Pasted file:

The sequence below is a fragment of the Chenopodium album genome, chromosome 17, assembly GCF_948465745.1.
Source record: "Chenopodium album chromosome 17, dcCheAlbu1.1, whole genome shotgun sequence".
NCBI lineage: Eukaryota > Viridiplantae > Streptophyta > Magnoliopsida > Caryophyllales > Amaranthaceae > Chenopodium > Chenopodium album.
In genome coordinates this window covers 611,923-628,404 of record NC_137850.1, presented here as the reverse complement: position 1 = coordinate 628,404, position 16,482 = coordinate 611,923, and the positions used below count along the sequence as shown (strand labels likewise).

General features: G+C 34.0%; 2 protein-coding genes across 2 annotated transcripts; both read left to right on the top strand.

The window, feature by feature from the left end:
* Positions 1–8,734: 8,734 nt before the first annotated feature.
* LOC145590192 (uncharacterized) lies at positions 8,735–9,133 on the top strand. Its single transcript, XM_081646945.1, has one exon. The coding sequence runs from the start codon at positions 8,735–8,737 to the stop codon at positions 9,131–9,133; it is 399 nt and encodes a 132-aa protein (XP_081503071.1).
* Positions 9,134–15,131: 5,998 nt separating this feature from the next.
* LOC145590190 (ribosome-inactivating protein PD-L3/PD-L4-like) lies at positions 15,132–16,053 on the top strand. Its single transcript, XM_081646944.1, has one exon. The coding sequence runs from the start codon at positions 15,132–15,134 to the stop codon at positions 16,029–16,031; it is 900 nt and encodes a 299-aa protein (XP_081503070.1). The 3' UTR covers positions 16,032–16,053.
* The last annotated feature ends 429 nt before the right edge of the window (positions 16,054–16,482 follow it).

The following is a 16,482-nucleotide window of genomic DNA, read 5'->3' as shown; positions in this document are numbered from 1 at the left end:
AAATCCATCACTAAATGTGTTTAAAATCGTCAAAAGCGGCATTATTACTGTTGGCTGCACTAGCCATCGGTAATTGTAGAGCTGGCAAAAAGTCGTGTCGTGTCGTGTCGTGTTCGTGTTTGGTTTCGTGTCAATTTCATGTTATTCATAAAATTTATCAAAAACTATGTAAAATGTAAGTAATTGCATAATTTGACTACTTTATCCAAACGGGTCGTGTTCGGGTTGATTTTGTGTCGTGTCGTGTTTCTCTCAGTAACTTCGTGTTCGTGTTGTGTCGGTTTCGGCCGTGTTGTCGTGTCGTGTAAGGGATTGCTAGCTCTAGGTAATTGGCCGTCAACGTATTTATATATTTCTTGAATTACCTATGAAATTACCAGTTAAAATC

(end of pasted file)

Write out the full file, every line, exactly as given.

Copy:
The sequence below is a fragment of the Chenopodium album genome, chromosome 17, assembly GCF_948465745.1.
Source record: "Chenopodium album chromosome 17, dcCheAlbu1.1, whole genome shotgun sequence".
NCBI lineage: Eukaryota > Viridiplantae > Streptophyta > Magnoliopsida > Caryophyllales > Amaranthaceae > Chenopodium > Chenopodium album.
In genome coordinates this window covers 611,923-628,404 of record NC_137850.1, presented here as the reverse complement: position 1 = coordinate 628,404, position 16,482 = coordinate 611,923, and the positions used below count along the sequence as shown (strand labels likewise).

General features: G+C 34.0%; 2 protein-coding genes across 2 annotated transcripts; both read left to right on the top strand.

The window, feature by feature from the left end:
* Positions 1–8,734: 8,734 nt before the first annotated feature.
* LOC145590192 (uncharacterized) lies at positions 8,735–9,133 on the top strand. Its single transcript, XM_081646945.1, has one exon. The coding sequence runs from the start codon at positions 8,735–8,737 to the stop codon at positions 9,131–9,133; it is 399 nt and encodes a 132-aa protein (XP_081503071.1).
* Positions 9,134–15,131: 5,998 nt separating this feature from the next.
* LOC145590190 (ribosome-inactivating protein PD-L3/PD-L4-like) lies at positions 15,132–16,053 on the top strand. Its single transcript, XM_081646944.1, has one exon. The coding sequence runs from the start codon at positions 15,132–15,134 to the stop codon at positions 16,029–16,031; it is 900 nt and encodes a 299-aa protein (XP_081503070.1). The 3' UTR covers positions 16,032–16,053.
* The last annotated feature ends 429 nt before the right edge of the window (positions 16,054–16,482 follow it).

The following is a 16,482-nucleotide window of genomic DNA, read 5'->3' as shown; positions in this document are numbered from 1 at the left end:
AAATCCATCACTAAATGTGTTTAAAATCGTCAAAAGCGGCATTATTACTGTTGGCTGCACTAGCCATCGGTAATTGTAGAGCTGGCAAAAAGTCGTGTCGTGTCGTGTCGTGTTCGTGTTTGGTTTCGTGTCAATTTCATGTTATTCATAAAATTTATCAAAAACTATGTAAAATGTAAGTAATTGCATAATTTGACTACTTTATCCAAACGGGTCGTGTTCGGGTTGATTTTGTGTCGTGTCGTGTTTCTCTCAGTAACTTCGTGTTCGTGTTGTGTCGGTTTCGGCCGTGTTGTCGTGTCGTGTAAGGGATTGCTAGCTCTAGGTAATTGGCCGTCAACGTATTTATATATTTCTTGAATTACCTATGAAATTACCAGTTAAAATC